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I want to generate a random number of type short exactly like there is a function for integer type called Random.nextInt(134116). How can I achieve it?

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do you need negative numbers? –  luketorjussen Apr 17 '12 at 10:06
    
no luke I dont need negatives only from 0 to max short –  waqas Apr 17 '12 at 10:11
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5 Answers

up vote 12 down vote accepted

There is no Random.nextShort() method, so you could use

short s = (short) Random.nextInt(Short.MAX_VALUE + 1);

The +1 is because the method returns a number up to the number specified (exclusive). See here

This will generate numbers from 0 to Short.MAX_VALUE inclusive (negative numbers were not requested by the OP)

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And a cast is needed. –  juergen d Apr 17 '12 at 10:00
    
thanks @juergend, I have update the answer –  luketorjussen Apr 17 '12 at 10:01
    
But if you add 1 you won't be able to generate 0? –  Tudor Apr 17 '12 at 10:02
    
@Tudor, the +1 is added to Short.MAX_VALUE, not the result of nextInt so it will generate a number between 0 and Short.MAX_VALUE inclusive. –  luketorjussen Apr 17 '12 at 10:02
1  
@luketorjussen OK I see what happened. Above the convention is followed of referring to a method as .nextInteger(int top) as .nextInteger(). But Random.nextInteger() with no argument gives positive and negative numbers while Random.nextInteger(top) gives only positive. I think it valuable to leave that explicit for others who read this later. –  mwengler Oct 11 '12 at 14:58
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How about short s = (short) Random.nextInt();? Note that the resulting distribution might have a bias. The Java Language Specification guarantees that this will not result in an Exception, the int will be truncated to fit in a short.

EDIT

Actually doing a quick test, the resulting distribution seems to be uniformly distributed too.

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what if the number generated is larger than be held in a short? –  luketorjussen Apr 17 '12 at 10:02
    
only the last four bits will be retained, but it will not generate an overflow. –  assylias Apr 17 '12 at 10:03
    
but will it alter the fine-tuned uniformity of the generated random numbers ? –  Skippy Fastol Apr 17 '12 at 10:13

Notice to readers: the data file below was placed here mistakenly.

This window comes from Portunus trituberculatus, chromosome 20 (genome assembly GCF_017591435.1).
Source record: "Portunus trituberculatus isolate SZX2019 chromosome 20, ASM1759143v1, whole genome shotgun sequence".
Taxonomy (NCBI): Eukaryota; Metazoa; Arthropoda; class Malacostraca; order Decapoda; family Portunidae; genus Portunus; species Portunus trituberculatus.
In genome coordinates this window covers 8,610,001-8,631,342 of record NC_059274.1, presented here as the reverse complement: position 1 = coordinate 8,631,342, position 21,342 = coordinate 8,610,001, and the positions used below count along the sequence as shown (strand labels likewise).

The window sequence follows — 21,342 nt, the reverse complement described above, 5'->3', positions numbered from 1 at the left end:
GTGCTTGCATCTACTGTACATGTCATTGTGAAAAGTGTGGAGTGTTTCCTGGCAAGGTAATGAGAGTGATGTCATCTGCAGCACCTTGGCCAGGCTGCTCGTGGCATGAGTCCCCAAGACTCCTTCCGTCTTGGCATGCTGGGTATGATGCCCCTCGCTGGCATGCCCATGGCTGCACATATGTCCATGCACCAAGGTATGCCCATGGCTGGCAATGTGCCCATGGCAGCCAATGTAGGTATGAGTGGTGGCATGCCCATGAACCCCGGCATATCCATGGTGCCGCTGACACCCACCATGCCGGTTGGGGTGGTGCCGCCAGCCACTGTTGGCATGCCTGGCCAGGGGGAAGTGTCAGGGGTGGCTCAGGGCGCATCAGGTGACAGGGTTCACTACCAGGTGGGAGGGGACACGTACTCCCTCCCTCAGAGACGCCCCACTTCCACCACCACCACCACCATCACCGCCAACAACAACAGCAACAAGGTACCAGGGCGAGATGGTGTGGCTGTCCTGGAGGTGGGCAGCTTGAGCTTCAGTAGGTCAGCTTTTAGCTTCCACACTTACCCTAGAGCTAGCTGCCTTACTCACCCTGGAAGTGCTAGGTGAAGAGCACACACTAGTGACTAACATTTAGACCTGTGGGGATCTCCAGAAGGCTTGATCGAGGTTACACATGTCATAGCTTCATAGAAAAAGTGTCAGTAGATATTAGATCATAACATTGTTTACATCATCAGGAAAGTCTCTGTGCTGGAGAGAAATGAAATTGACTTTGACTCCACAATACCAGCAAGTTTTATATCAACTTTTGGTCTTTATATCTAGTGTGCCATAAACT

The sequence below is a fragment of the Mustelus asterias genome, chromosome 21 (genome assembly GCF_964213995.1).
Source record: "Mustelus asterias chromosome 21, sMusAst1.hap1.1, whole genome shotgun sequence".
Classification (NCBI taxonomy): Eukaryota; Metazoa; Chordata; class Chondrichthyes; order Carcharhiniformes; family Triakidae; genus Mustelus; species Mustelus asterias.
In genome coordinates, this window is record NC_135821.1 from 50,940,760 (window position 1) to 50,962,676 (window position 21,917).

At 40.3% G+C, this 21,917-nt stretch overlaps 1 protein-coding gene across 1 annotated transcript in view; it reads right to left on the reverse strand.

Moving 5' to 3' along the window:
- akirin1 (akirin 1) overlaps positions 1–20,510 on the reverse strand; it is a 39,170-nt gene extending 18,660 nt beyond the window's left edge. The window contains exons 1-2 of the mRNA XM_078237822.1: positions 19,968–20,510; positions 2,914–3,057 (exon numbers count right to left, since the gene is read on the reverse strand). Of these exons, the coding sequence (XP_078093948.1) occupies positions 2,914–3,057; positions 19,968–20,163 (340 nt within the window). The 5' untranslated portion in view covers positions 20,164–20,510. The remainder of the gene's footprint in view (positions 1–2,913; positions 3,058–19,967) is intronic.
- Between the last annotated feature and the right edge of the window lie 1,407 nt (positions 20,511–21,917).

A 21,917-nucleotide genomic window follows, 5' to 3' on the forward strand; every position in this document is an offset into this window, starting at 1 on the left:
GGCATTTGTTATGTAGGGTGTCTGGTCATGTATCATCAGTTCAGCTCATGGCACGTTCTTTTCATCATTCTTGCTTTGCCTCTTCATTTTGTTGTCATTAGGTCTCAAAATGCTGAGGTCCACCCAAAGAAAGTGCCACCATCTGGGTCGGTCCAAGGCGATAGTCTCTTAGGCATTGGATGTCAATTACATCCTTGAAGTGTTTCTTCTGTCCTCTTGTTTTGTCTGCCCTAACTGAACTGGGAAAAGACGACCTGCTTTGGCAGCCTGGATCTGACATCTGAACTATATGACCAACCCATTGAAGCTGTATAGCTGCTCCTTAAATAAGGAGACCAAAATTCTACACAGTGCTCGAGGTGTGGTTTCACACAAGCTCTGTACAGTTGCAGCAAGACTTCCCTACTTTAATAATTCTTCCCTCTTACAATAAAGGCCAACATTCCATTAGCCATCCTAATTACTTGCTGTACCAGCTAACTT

All the lowest 16 bits are euqally likely. There will be no more bias after a cast than before. –  Peter Lawrey Apr 17 '12 at 10:14
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Java shorts are included in the -32 768 → +32 767 interval.

why wouldn't you perform a

Random.nextInt(65536) - 32768

and cast the result into a short variable ?

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1  
+1 - I was just about to write exactly that. –  Deco Apr 17 '12 at 10:06
3  
I guess it and wrote it for you so you would extend the lifespan of your keyboard. –  Skippy Fastol Apr 17 '12 at 10:12
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Simply generate an int like:

 short s = (short)Random.nextInt(Short.MAX_VALUE);

The generated int will be in the value space of short, so it can be cast without data loss.

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That will generate non-negative short values, except Short.MAX_VALUE –  Peter Lawrey Apr 17 '12 at 10:14
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The most efficient solution which can produce all possible short values is to do either.

short s = (short) random.nextInt(1 << 16); // any short
short s = (short) random.nextInt(1 << 15); // any non-negative short

or even faster

class MyRandom extends Random {
    public short nextShort() {
        return (short) next(16); // give me just 16 bits.
    }
    public short nextNonNegativeShort() {
        return (short) next(15); // give me just 15 bits.
    }
}

short s = myRandom.nextShort();
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2  
Well done indeed. –  assylias Apr 17 '12 at 10:23
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